For those who are wondering the cost for these items, I'll share.

Bear in mind I had Shaw, the master of negotiation, arrive at the price. So, I am completely certain there's no way I could have arrived at this price myself. The total for one wool blazer with silk lining and four inside zippered pockets and two inset exterior pockets; three silk vests with two inset pockets on the outside and one inset pocket in the silk lining on the inside: 640 RMB ($80). Not bad for a wonderful, practical souvenir of my two months living here in China!

Monday, March 13, 2006

"Sour, Sweet, Bitter, Spicy"

At church last week I met a delightful Chinese woman, Min, who invited me over to their apartment for lunch this Sunday. I immediately accepted the offer since I know it's very rare for a Westerner to be invited into a Chinese home.

Min is an instructor of English at Wuhan University and has taught there for a total of 10 years. Her husband, Lin, is a professor of Chemistry, but he also does a lot of research on how drugs can be improved. They have a delightful little girl, Mary Ann, who Min jokes is a "Texan" since she was born nearly four years ago when she and her husband lived in Austin when he was a visiting scholar at the University of Texas. Like her parents, she's bi-lingual. (And actually talked a lot of English with me.)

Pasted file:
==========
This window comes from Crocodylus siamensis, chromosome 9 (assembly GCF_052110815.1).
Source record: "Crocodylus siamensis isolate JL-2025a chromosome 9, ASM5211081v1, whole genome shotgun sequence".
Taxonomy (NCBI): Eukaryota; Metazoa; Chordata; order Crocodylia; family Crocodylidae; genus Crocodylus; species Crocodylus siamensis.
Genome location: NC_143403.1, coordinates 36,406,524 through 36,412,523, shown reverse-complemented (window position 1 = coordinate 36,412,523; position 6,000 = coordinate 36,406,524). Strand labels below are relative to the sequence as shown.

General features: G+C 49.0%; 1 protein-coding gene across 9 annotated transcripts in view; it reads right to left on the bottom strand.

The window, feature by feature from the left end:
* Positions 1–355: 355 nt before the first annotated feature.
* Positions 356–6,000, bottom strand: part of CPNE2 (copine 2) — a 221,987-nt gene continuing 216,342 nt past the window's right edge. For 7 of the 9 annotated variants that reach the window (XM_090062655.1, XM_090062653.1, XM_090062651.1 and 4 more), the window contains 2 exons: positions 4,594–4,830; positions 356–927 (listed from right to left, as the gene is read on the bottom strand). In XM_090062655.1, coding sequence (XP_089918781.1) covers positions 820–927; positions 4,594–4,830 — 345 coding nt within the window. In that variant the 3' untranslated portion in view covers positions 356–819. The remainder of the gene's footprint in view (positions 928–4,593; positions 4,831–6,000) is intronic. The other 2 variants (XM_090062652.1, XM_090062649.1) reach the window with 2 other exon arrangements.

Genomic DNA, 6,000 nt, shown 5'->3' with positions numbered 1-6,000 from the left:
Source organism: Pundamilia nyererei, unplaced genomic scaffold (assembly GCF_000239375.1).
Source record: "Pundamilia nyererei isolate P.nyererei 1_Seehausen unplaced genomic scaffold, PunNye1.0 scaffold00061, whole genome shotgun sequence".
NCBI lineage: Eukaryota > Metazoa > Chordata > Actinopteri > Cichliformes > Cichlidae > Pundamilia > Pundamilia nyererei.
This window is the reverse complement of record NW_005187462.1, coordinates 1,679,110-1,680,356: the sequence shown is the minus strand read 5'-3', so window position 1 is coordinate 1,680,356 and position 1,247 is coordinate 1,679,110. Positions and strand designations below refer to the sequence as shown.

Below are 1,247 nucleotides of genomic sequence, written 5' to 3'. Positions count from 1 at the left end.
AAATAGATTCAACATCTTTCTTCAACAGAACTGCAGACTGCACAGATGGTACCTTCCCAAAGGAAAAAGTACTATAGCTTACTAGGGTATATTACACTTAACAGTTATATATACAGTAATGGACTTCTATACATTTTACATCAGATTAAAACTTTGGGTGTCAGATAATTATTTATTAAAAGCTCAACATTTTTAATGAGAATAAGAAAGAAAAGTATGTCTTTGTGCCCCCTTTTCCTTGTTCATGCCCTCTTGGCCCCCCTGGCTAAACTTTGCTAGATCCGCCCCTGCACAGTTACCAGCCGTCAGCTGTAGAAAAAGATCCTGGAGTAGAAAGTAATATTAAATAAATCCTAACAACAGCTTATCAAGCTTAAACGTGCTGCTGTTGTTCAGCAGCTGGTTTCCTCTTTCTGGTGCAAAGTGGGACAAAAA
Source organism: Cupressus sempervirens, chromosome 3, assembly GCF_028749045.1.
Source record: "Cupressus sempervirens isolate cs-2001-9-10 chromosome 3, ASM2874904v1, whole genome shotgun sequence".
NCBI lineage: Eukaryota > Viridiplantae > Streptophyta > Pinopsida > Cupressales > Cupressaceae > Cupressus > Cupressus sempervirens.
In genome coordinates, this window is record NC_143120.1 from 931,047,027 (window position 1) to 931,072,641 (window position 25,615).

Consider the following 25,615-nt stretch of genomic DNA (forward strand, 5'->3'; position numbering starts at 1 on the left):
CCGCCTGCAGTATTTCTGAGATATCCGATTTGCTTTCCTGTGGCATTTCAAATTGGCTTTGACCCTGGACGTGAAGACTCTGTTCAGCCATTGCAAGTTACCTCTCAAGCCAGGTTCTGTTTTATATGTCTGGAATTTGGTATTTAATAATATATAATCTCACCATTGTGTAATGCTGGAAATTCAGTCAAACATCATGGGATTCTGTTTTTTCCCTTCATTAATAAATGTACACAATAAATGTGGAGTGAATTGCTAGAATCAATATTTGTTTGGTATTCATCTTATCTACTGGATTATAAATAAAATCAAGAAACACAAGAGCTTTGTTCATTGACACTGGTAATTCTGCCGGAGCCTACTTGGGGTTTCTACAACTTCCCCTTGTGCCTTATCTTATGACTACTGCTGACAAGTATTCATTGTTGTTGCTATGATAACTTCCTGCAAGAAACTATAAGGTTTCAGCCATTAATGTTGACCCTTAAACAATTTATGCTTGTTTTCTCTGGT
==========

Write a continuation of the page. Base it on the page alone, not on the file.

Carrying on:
We jumped into their car after church with Lin driving; Min and I took to the back with Mary Ann between us. Within three minutes Mary Ann made it clear I had a job to do during our drive. I yielded and read three Telitubies stories to her, complete with sound effects. Apparently she is fully in love with all the characters—whose names now escape me. Min said it was nice she didn't have to read this time and she enjoyed listening to me enunciate the English text (since clearly I couldn't read the Chinese).

While this two-level entertainment theatre took place in the back seat, Lin drove us to Wuhan University. A very nice looking campus, they gave me an insightful tour of central China's oldest (over 100 years) and most prestigious university. What this means is the students they teach scored higher on the national college entrance exams than the ones I teach and, therefore, had the opportunity to attend Wuhan University.